Starman – the cherry-red Tesla Roadstar climbing dummy in space – has made his closest path to Mars.
The first test of the SpaceX rocket began in February, 2011, during which the electronically converted bolt bolted to the top of a Falcon heavy rocket with its five passengers (it is common to include heavy payloads in test launches, but it is usually more annoying than the Cherry-Red sportscars). ‘Years later, the Falcon Heavy Upper Stage and the car at its tip are making their second trip around the Sun. Harvard astronomer Jonathan McDowell, who has been observing space objects as a side project, said Starman will be E.4 million miles (.4.4 million kilometers) from Tuesday. ) At 2.25 a.m. EDT in October. That’s about 19 times the distance of the Moon from Earth, and 35 times closer than anyone on Earth to Mars.
(The closest recent method between the two planets in 2004 was 34.7 million miles (5 million million kilometers), according to World Atlas, although the planets are often a few million miles apart.)
Starman, last seen leaving Earth, began his first intimate approach today, Tuesday – within 0.05 astronomical units of the Red Planet pic.twitter.com/gV8barFTm7 or within 5 million miles –October 7, 2020
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The Falcon heavy upper stage will not be seen by anyone at its current distance. And once upon a time in the world of amazingly beautiful images it sat at home, it has long since ceased. But predicting the orbit for a few years is fairly straightforward, and McDowell used data on how the rocket was moving when it trailed Earth’s gravity to mark recent orbits.
The Roadstar-carrying rocket stage is in an outstanding orbital course that is outside the orbit of Mars – about 1.66 times the distance from Earth to the Sun at one end of its track and back to Earth orbit at the other end, 0.99 times the distance from the Sun.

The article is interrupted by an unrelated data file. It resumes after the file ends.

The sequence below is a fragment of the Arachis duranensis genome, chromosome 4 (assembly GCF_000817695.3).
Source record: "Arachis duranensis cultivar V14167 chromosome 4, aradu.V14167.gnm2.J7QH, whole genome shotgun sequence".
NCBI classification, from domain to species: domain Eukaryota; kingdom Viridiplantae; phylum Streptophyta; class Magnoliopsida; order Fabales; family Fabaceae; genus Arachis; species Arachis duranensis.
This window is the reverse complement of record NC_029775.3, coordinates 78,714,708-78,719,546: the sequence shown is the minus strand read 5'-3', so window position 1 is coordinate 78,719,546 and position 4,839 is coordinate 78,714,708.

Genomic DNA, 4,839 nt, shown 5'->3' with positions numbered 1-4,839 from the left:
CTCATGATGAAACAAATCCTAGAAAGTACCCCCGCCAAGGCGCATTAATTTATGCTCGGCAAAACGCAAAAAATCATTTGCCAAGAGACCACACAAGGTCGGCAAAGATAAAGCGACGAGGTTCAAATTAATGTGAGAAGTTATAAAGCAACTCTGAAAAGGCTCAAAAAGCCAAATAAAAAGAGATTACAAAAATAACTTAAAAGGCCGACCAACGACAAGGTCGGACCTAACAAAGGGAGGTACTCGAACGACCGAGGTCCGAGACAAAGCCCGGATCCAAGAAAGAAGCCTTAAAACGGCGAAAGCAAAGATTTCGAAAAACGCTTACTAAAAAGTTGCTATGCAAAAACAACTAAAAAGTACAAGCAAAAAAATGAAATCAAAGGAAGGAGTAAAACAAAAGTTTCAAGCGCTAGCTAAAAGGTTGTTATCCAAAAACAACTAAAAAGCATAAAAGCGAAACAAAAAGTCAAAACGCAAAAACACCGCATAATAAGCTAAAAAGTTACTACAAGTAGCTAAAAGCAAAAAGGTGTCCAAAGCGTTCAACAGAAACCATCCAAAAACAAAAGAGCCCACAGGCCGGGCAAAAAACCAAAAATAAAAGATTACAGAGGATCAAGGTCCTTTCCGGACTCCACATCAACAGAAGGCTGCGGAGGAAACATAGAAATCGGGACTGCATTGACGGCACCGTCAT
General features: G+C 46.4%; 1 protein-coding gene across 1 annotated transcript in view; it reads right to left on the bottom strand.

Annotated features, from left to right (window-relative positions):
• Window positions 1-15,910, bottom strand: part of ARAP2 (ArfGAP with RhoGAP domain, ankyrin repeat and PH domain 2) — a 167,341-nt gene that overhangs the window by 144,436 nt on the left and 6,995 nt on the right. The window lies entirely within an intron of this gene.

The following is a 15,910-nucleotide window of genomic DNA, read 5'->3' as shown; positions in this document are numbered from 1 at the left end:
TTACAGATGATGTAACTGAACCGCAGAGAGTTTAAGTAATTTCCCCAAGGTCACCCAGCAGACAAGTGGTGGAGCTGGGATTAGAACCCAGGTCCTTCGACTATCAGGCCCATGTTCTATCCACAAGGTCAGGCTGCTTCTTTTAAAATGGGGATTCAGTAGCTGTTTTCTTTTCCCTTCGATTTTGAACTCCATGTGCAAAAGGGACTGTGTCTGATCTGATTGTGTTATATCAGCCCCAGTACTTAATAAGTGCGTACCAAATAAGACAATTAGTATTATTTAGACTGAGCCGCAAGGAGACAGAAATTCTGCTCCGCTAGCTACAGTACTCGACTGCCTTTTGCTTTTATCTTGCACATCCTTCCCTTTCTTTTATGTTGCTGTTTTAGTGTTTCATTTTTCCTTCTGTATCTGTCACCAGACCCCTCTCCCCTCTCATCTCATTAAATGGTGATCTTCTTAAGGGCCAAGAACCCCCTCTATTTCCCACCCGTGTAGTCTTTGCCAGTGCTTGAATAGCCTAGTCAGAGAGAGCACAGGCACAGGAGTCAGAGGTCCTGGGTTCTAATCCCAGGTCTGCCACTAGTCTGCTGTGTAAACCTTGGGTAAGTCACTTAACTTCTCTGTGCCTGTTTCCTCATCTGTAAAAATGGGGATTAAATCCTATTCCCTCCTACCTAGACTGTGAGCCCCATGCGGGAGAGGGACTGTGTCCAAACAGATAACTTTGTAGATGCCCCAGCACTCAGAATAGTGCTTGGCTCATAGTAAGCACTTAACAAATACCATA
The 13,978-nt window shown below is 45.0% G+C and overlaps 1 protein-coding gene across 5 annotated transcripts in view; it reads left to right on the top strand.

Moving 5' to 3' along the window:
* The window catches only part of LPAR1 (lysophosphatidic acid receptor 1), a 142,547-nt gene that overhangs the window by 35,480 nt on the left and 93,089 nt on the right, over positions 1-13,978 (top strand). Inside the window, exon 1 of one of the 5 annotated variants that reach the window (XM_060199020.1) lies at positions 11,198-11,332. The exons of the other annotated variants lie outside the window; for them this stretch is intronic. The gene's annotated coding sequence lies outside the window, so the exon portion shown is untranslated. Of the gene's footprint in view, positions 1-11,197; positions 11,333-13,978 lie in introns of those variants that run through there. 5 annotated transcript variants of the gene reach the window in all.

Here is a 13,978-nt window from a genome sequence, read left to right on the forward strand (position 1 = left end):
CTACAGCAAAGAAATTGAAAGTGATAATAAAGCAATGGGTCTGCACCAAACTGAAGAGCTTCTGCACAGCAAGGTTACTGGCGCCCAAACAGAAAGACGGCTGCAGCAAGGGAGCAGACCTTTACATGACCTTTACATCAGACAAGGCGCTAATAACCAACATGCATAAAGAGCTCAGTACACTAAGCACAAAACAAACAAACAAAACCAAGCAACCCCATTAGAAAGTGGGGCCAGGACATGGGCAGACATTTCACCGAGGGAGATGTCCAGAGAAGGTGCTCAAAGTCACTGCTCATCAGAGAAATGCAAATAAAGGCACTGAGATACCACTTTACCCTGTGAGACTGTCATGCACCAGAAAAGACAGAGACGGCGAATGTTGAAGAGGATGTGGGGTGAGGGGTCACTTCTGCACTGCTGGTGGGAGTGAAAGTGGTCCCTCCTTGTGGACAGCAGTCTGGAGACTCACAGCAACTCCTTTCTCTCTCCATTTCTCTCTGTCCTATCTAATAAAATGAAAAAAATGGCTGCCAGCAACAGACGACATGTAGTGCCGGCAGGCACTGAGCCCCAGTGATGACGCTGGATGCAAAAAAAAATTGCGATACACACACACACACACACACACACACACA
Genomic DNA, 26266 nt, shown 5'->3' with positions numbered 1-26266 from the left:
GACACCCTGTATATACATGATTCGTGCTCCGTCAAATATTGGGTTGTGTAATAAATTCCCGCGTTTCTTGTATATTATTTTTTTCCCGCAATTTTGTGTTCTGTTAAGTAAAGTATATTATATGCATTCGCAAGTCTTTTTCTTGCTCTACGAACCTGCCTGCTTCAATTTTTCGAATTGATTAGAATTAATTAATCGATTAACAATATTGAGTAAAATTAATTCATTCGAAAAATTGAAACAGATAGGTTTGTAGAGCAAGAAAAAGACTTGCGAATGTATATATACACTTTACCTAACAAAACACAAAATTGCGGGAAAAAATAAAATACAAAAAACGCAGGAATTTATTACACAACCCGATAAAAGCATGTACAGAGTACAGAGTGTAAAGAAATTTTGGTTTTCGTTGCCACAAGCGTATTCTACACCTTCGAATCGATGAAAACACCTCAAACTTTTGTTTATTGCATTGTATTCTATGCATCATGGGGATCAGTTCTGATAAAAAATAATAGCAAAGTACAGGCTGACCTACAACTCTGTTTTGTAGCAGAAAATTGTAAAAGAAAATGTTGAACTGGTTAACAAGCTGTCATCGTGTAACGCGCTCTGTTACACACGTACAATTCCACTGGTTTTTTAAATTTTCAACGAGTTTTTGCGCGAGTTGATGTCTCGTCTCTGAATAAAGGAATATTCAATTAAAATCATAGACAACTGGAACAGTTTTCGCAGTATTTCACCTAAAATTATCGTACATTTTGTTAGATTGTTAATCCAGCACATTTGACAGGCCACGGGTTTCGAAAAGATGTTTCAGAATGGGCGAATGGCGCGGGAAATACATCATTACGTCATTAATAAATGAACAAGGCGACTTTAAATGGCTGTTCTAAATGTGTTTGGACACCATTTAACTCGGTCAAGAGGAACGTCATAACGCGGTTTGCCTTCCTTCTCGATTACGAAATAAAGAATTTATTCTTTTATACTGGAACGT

The stage went to the second edge of its 0.99 x 1.66 AU orbit and entered the orbit of Mars a few days ago. pic.twitter.com/C6b8LffPuyOctober 7, 2020
The last time Starman orbited the Sun, McDowell said, it crossed the orbit of Mars while the Red Planet was quite far away. This time, however, the crossing was lined up in a very close manner – although Martian is still not close enough to feel the strong tug of gravity.
At the moment, if you look at the roadster, it probably looks different. As reported by Live Science in 2018, the harsh solar radiation environment between the planets will probably destroy all exposed organic matter (red paint, rubber tires, leather seats and the like), which together hold carbon and Earth’s protective atmosphere and magnetic welding. Without it the windshield and the strong plastics of carbon fiber material will also start to break down. Over the decades or centuries, the car will have to be reduced to its aluminum frame and stratified glass part – assuming that none of them will be damaged as they pass through space rocks.
Originally published in Live Science.